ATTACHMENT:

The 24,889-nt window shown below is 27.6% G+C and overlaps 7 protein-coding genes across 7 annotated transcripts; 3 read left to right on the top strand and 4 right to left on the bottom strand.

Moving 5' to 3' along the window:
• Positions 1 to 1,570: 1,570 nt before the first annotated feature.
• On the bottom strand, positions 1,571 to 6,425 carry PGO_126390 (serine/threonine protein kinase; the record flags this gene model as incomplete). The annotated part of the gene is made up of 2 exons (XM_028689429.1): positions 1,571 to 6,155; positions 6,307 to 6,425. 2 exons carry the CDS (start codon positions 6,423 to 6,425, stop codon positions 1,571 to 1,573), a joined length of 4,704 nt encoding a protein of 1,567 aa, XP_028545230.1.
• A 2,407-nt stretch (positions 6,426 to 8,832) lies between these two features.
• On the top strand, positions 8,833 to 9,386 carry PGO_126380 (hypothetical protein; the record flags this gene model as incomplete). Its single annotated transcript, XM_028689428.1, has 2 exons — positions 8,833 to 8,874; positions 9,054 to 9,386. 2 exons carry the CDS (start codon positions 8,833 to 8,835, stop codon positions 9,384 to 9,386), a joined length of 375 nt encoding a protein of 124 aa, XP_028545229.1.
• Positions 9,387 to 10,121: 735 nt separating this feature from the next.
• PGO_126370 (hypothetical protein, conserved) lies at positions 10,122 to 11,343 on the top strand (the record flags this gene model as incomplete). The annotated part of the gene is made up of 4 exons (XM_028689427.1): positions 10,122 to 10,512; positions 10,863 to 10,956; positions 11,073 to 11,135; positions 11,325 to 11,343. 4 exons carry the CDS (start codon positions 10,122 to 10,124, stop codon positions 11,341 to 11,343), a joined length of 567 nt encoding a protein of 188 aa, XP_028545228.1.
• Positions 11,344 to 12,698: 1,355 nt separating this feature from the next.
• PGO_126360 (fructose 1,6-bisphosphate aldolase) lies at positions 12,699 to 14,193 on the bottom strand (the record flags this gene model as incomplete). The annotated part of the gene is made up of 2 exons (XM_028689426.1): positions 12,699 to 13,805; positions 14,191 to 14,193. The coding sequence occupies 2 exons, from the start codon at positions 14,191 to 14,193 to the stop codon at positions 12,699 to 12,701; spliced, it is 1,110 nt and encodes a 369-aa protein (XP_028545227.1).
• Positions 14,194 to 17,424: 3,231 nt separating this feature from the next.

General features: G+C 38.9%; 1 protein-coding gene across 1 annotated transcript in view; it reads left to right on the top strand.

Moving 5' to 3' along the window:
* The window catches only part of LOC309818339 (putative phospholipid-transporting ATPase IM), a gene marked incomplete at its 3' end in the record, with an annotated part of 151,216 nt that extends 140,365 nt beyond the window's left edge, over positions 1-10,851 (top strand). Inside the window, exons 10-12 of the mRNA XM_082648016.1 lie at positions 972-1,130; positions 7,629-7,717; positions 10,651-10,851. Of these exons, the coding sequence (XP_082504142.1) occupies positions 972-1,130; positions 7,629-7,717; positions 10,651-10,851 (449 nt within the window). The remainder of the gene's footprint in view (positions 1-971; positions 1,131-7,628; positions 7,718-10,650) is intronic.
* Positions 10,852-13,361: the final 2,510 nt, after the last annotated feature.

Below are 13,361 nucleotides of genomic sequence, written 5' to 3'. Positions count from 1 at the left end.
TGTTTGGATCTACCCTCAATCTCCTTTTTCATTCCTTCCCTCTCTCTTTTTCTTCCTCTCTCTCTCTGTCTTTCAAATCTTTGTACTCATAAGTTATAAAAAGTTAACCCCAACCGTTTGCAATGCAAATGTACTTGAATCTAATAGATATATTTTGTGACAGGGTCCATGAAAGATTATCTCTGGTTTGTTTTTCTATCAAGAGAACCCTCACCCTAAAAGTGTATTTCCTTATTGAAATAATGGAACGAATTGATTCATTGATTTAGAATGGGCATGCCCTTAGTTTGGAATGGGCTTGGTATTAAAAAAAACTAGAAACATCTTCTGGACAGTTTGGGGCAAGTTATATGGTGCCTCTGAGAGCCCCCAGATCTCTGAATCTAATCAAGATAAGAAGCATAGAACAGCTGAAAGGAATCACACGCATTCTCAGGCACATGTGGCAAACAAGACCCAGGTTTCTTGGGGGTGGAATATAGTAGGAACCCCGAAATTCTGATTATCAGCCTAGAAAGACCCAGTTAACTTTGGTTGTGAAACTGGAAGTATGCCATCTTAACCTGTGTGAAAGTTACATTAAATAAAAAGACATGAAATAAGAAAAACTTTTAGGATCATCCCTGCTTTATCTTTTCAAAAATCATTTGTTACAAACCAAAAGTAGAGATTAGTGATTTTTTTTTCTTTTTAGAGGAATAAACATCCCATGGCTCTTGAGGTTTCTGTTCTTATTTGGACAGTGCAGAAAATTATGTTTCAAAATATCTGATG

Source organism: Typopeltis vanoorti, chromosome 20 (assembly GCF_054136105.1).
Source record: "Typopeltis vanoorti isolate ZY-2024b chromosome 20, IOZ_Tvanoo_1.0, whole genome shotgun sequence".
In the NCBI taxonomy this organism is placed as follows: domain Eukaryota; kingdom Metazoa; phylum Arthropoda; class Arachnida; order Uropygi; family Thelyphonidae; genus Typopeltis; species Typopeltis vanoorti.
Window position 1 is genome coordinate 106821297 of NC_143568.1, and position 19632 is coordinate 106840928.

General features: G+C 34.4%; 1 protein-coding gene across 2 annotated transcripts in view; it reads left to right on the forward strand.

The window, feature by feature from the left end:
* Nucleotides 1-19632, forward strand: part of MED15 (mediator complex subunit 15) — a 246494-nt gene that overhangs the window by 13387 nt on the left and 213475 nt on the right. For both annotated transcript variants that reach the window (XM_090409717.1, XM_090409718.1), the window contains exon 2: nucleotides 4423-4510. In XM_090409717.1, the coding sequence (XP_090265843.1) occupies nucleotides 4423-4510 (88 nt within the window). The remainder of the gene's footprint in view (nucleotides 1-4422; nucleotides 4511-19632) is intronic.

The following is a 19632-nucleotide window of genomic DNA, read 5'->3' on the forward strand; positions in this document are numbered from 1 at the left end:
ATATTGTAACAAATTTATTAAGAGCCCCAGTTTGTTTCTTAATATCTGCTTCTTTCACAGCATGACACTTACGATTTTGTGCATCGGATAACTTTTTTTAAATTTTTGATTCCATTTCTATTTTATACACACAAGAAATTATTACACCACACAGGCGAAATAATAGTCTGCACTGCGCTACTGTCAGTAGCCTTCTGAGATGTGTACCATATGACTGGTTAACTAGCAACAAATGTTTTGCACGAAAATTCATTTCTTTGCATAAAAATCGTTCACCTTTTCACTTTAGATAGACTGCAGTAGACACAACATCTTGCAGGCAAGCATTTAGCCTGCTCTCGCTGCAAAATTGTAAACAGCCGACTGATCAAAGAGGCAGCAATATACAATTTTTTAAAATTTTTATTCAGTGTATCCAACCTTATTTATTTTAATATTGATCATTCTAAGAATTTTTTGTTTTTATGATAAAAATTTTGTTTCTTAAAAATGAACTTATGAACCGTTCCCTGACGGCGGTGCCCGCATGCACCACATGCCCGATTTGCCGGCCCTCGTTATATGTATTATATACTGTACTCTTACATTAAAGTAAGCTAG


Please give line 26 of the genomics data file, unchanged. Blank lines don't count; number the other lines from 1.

ATATTGTAACAAATTTATTAAGAGCCCCAGTTTGTTTCTTAATATCTGCTTCTTTCACAGCATGACACTTACGATTTTGTGCATCGGATAACTTTTTTTAAATTTTTGATTCCATTTCTATTTTATACACACAAGAAATTATTACACCACACAGGCGAAATAATAGTCTGCACTGCGCTACTGTCAGTAGCCTTCTGAGATGTGTACCATATGACTGGTTAACTAGCAACAAATGTTTTGCACGAAAATTCATTTCTTTGCATAAAAATCGTTCACCTTTTCACTTTAGATAGACTGCAGTAGACACAACATCTTGCAGGCAAGCATTTAGCCTGCTCTCGCTGCAAAATTGTAAACAGCCGACTGATCAAAGAGGCAGCAATATACAATTTTTTAAAATTTTTATTCAGTGTATCCAACCTTATTTATTTTAATATTGATCATTCTAAGAATTTTTTGTTTTTATGATAAAAATTTTGTTTCTTAAAAATGAACTTATGAACCGTTCCCTGACGGCGGTGCCCGCATGCACCACATGCCCGATTTGCCGGCCCTCGTTATATGTATTATATACTGTACTCTTACATTAAAGTAAGCTAG